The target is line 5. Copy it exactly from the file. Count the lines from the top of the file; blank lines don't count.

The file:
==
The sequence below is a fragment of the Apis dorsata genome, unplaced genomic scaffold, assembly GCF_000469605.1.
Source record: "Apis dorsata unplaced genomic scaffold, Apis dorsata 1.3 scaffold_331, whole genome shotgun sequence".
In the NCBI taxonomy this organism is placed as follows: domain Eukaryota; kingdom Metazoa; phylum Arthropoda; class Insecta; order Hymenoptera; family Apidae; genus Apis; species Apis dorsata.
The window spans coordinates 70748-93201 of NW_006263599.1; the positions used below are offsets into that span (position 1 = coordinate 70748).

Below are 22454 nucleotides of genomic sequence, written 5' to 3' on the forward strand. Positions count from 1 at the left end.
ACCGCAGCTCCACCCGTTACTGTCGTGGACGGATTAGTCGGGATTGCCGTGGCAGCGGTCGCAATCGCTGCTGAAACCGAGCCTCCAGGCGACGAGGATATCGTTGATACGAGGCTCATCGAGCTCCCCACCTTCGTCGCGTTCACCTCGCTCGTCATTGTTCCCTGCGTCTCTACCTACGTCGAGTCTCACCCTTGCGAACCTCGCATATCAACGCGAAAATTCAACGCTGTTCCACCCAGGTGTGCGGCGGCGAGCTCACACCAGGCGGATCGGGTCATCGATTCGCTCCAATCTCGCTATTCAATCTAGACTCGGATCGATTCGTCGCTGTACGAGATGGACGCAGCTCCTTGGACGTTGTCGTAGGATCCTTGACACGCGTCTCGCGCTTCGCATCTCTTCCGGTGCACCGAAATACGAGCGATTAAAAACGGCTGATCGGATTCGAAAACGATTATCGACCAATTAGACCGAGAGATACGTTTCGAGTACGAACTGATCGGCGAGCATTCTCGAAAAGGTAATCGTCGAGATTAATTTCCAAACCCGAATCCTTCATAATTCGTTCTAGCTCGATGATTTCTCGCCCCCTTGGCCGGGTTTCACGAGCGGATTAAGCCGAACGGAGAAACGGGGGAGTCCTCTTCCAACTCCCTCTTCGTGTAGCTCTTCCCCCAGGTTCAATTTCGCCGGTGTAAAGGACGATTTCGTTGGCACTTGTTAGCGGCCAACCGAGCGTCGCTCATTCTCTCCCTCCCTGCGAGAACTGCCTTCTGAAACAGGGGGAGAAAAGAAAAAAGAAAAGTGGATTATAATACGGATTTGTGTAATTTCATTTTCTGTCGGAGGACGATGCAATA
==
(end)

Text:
Below are 22454 nucleotides of genomic sequence, written 5' to 3' on the forward strand. Positions count from 1 at the left end.